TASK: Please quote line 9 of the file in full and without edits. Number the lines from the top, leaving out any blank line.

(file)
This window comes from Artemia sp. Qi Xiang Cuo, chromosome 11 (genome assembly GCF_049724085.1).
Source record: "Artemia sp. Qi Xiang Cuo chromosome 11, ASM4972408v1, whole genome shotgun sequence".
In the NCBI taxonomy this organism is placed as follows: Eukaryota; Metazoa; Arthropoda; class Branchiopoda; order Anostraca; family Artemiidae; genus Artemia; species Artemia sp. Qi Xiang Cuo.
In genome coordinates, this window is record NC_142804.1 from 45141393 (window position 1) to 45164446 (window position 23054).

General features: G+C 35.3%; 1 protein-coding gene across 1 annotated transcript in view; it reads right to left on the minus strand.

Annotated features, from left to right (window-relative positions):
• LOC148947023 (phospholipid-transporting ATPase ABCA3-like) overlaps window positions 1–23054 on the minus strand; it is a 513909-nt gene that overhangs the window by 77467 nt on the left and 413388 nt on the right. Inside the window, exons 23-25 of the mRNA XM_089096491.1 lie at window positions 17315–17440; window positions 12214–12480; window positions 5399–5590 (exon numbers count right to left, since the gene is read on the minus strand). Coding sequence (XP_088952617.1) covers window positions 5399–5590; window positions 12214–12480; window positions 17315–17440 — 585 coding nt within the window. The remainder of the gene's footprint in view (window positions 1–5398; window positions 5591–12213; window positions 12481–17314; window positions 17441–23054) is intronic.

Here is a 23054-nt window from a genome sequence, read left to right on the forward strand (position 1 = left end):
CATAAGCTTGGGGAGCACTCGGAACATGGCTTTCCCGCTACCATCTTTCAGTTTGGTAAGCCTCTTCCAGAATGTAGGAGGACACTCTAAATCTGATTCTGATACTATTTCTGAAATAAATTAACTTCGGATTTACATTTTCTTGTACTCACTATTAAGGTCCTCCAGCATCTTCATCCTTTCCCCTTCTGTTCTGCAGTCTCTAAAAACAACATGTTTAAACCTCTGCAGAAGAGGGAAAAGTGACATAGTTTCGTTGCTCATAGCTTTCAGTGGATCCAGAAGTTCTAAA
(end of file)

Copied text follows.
CATAAGCTTGGGGAGCACTCGGAACATGGCTTTCCCGCTACCATCTTTCAGTTTGGTAAGCCTCTTCCAGAATGTAGGAGGACACTCTAAATCTGATTCTGATACTATTTCTGAAATAAATTAACTTCGGATTTACATTTTCTTGTACTCACTATTAAGGTCCTCCAGCATCTTCATCCTTTCCCCTTCTGTTCTGCAGTCTCTAAAAACAACATGTTTAAACCTCTGCAGAAGAGGGAAAAGTGACATAGTTTCGTTGCTCATAGCTTTCAGTGGATCCAGAAGTTCTAAA